Pennsylvania.....................................................51,435
Indiana..............................................................39,960
Wisconsin..........................................................15,525
Michigan............................................................10,530
Missouri ............................................................10,125
New York.............................................................9,585
Kentucky..............................................................7,830
Iowa.....................................................................6,480
Illinois...................................................................6,210
Ontario.................................................................4,590
Minnesota............................................................3,375
Tennessee.............................................................2,295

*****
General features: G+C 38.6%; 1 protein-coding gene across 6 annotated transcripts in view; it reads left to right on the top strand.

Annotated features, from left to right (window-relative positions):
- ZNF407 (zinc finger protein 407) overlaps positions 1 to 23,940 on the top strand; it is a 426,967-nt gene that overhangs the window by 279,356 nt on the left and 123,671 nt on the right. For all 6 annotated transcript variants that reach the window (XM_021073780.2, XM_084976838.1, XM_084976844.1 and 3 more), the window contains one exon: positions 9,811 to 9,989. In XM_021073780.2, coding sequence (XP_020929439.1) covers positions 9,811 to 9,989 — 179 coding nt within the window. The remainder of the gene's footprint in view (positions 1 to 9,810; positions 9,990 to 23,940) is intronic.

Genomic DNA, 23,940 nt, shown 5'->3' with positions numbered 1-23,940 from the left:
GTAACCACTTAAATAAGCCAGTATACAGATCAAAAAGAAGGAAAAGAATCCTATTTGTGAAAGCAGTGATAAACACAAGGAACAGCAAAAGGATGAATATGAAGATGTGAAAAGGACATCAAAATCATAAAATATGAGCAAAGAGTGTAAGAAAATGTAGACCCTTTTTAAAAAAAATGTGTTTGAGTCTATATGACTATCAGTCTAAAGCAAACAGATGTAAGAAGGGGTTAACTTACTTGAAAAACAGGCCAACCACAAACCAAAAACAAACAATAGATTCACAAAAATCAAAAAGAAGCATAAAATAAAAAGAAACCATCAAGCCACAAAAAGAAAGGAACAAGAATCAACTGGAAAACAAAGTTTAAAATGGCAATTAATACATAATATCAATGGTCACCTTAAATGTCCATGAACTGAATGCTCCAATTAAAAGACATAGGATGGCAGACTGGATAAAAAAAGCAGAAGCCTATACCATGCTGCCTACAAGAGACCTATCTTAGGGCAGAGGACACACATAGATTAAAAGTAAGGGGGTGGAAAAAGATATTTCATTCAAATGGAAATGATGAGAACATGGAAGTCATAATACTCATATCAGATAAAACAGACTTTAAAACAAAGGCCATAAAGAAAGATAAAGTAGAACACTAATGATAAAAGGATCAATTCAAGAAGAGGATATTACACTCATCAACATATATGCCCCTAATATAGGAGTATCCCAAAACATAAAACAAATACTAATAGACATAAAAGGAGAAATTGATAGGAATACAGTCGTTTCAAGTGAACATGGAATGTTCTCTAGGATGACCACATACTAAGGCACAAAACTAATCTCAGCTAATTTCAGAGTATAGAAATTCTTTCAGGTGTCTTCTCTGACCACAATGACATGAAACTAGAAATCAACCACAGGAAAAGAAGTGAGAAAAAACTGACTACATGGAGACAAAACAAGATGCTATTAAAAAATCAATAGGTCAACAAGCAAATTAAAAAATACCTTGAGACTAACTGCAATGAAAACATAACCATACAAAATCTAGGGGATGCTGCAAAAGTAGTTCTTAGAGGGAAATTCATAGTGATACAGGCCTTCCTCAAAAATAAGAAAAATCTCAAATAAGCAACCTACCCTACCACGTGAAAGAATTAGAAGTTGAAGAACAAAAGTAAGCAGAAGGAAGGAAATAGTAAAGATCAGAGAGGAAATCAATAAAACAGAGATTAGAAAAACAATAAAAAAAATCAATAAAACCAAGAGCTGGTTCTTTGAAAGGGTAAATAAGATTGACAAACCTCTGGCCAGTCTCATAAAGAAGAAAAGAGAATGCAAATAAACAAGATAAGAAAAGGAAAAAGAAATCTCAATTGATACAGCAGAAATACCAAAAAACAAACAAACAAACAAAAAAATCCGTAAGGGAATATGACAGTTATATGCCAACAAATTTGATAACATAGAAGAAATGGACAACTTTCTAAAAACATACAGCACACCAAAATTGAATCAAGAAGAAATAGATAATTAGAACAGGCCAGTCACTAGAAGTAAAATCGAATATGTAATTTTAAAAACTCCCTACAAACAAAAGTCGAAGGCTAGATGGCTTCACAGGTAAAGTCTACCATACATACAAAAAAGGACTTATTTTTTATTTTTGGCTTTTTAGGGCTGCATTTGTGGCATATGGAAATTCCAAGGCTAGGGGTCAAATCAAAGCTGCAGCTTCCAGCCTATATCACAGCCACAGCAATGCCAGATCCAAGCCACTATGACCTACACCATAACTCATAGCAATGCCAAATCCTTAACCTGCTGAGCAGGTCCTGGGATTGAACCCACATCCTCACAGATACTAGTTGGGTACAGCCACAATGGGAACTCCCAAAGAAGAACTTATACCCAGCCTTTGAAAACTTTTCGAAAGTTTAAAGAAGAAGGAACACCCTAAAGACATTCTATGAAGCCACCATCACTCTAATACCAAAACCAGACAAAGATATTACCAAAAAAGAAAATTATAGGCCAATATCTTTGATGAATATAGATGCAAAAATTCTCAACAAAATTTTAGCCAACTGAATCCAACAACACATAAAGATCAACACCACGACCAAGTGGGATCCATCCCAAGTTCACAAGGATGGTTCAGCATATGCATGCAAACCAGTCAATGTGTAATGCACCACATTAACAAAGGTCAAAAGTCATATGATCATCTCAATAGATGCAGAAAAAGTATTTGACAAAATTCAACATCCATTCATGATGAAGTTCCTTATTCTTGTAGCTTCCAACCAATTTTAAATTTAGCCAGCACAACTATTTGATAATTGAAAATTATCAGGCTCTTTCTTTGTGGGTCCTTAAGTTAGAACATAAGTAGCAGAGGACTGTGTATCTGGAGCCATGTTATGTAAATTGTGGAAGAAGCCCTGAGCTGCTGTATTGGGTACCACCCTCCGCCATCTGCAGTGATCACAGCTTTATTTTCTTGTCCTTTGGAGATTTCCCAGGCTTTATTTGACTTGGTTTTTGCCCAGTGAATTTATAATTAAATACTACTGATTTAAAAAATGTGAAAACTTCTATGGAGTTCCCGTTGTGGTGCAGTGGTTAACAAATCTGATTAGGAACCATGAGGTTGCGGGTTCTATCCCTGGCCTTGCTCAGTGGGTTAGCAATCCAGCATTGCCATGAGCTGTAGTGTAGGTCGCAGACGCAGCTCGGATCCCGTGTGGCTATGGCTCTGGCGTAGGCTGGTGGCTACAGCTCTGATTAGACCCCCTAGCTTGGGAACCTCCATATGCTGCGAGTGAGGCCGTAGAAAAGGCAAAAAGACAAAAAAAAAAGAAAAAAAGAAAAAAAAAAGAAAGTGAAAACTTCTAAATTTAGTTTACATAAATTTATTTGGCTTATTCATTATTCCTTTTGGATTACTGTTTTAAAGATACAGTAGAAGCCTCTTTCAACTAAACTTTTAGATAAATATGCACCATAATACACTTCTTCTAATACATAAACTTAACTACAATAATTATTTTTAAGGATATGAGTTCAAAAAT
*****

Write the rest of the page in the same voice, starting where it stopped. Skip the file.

Kansas...................................................................1,755
Maryland..............................................................1,350
Delaware................................................................1,215
Montana ..................................................................675
Oklahoma.................................................................675
Virginia....................................................................540
Arkansas.................................................................405
Colorado...................................................................405
Maine......................................................................405
Nebraska..................................................................405
West Virginia............................................................405
Florida......................................................................135
Mississippi.................................................................135
North Carolina...........................................................135
Texas........................................................................135
Total: 233,145

The Amish trace their roots to the Anabaptist movement in Switzerland in 1525 at the time of the Protestant Reformation. They are a Christian Church, giving special emphasis to simplicity, community, the authority of the local church over the life of its members, separation of church and state, and pacifism.